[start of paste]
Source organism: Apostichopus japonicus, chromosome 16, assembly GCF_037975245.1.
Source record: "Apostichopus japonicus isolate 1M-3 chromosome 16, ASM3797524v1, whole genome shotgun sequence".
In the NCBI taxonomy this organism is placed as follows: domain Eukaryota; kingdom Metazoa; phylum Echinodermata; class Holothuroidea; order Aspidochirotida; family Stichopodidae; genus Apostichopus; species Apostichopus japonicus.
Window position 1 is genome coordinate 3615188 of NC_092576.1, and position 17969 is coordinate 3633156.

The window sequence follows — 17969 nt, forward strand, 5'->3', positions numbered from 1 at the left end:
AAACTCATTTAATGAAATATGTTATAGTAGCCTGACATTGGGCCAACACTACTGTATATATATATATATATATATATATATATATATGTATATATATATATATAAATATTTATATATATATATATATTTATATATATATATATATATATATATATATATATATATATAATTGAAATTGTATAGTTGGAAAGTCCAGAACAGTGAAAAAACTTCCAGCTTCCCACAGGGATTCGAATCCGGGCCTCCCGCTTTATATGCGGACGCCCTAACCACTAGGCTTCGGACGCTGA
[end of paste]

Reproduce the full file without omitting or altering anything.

Source organism: Apostichopus japonicus, chromosome 16, assembly GCF_037975245.1.
Source record: "Apostichopus japonicus isolate 1M-3 chromosome 16, ASM3797524v1, whole genome shotgun sequence".
In the NCBI taxonomy this organism is placed as follows: domain Eukaryota; kingdom Metazoa; phylum Echinodermata; class Holothuroidea; order Aspidochirotida; family Stichopodidae; genus Apostichopus; species Apostichopus japonicus.
Window position 1 is genome coordinate 3615188 of NC_092576.1, and position 17969 is coordinate 3633156.

The window sequence follows — 17969 nt, forward strand, 5'->3', positions numbered from 1 at the left end:
AAACTCATTTAATGAAATATGTTATAGTAGCCTGACATTGGGCCAACACTACTGTATATATATATATATATATATATATATATATATGTATATATATATATATAAATATTTATATATATATATATATTTATATATATATATATATATATATATATATATATATATATAATTGAAATTGTATAGTTGGAAAGTCCAGAACAGTGAAAAAACTTCCAGCTTCCCACAGGGATTCGAATCCGGGCCTCCCGCTTTATATGCGGACGCCCTAACCACTAGGCTTCGGACGCTGA